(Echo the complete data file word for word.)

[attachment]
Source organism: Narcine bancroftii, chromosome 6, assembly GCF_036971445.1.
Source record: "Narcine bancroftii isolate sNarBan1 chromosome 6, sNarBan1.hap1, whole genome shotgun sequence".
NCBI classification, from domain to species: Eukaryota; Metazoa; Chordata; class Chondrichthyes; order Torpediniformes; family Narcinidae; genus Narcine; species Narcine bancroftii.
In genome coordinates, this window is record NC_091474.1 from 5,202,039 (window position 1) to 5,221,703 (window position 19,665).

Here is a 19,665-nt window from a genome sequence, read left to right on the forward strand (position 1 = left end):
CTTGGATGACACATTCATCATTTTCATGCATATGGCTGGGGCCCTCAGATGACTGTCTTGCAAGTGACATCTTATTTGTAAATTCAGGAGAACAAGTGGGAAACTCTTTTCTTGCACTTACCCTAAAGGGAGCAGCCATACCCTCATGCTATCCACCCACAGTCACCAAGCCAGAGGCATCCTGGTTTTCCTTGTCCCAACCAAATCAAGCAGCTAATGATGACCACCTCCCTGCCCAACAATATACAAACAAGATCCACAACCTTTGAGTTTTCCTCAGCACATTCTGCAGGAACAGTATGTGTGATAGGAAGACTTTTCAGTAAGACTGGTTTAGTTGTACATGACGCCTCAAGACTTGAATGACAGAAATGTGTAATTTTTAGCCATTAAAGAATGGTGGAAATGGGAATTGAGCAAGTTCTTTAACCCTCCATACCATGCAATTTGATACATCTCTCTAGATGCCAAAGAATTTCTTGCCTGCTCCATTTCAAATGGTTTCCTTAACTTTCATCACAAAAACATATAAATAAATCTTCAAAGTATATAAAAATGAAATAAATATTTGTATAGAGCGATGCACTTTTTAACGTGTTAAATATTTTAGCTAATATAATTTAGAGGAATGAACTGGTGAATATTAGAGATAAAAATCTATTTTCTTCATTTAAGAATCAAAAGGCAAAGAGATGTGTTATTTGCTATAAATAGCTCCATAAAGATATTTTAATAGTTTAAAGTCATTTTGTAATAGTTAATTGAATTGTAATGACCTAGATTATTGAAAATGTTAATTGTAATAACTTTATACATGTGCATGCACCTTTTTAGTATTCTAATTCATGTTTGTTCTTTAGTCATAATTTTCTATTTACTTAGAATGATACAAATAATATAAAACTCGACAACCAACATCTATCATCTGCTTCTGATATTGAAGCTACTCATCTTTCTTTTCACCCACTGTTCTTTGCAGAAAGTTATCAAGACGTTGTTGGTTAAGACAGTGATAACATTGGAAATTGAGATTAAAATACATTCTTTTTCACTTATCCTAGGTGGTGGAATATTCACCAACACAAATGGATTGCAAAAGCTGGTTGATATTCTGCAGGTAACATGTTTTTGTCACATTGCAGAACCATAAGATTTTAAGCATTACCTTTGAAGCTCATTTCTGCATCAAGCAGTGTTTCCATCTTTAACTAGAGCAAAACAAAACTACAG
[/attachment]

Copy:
Source organism: Narcine bancroftii, chromosome 6, assembly GCF_036971445.1.
Source record: "Narcine bancroftii isolate sNarBan1 chromosome 6, sNarBan1.hap1, whole genome shotgun sequence".
NCBI classification, from domain to species: Eukaryota; Metazoa; Chordata; class Chondrichthyes; order Torpediniformes; family Narcinidae; genus Narcine; species Narcine bancroftii.
In genome coordinates, this window is record NC_091474.1 from 5,202,039 (window position 1) to 5,221,703 (window position 19,665).

Here is a 19,665-nt window from a genome sequence, read left to right on the forward strand (position 1 = left end):
CTTGGATGACACATTCATCATTTTCATGCATATGGCTGGGGCCCTCAGATGACTGTCTTGCAAGTGACATCTTATTTGTAAATTCAGGAGAACAAGTGGGAAACTCTTTTCTTGCACTTACCCTAAAGGGAGCAGCCATACCCTCATGCTATCCACCCACAGTCACCAAGCCAGAGGCATCCTGGTTTTCCTTGTCCCAACCAAATCAAGCAGCTAATGATGACCACCTCCCTGCCCAACAATATACAAACAAGATCCACAACCTTTGAGTTTTCCTCAGCACATTCTGCAGGAACAGTATGTGTGATAGGAAGACTTTTCAGTAAGACTGGTTTAGTTGTACATGACGCCTCAAGACTTGAATGACAGAAATGTGTAATTTTTAGCCATTAAAGAATGGTGGAAATGGGAATTGAGCAAGTTCTTTAACCCTCCATACCATGCAATTTGATACATCTCTCTAGATGCCAAAGAATTTCTTGCCTGCTCCATTTCAAATGGTTTCCTTAACTTTCATCACAAAAACATATAAATAAATCTTCAAAGTATATAAAAATGAAATAAATATTTGTATAGAGCGATGCACTTTTTAACGTGTTAAATATTTTAGCTAATATAATTTAGAGGAATGAACTGGTGAATATTAGAGATAAAAATCTATTTTCTTCATTTAAGAATCAAAAGGCAAAGAGATGTGTTATTTGCTATAAATAGCTCCATAAAGATATTTTAATAGTTTAAAGTCATTTTGTAATAGTTAATTGAATTGTAATGACCTAGATTATTGAAAATGTTAATTGTAATAACTTTATACATGTGCATGCACCTTTTTAGTATTCTAATTCATGTTTGTTCTTTAGTCATAATTTTCTATTTACTTAGAATGATACAAATAATATAAAACTCGACAACCAACATCTATCATCTGCTTCTGATATTGAAGCTACTCATCTTTCTTTTCACCCACTGTTCTTTGCAGAAAGTTATCAAGACGTTGTTGGTTAAGACAGTGATAACATTGGAAATTGAGATTAAAATACATTCTTTTTCACTTATCCTAGGTGGTGGAATATTCACCAACACAAATGGATTGCAAAAGCTGGTTGATATTCTGCAGGTAACATGTTTTTGTCACATTGCAGAACCATAAGATTTTAAGCATTACCTTTGAAGCTCATTTCTGCATCAAGCAGTGTTTCCATCTTTAACTAGAGCAAAACAAAACTACAG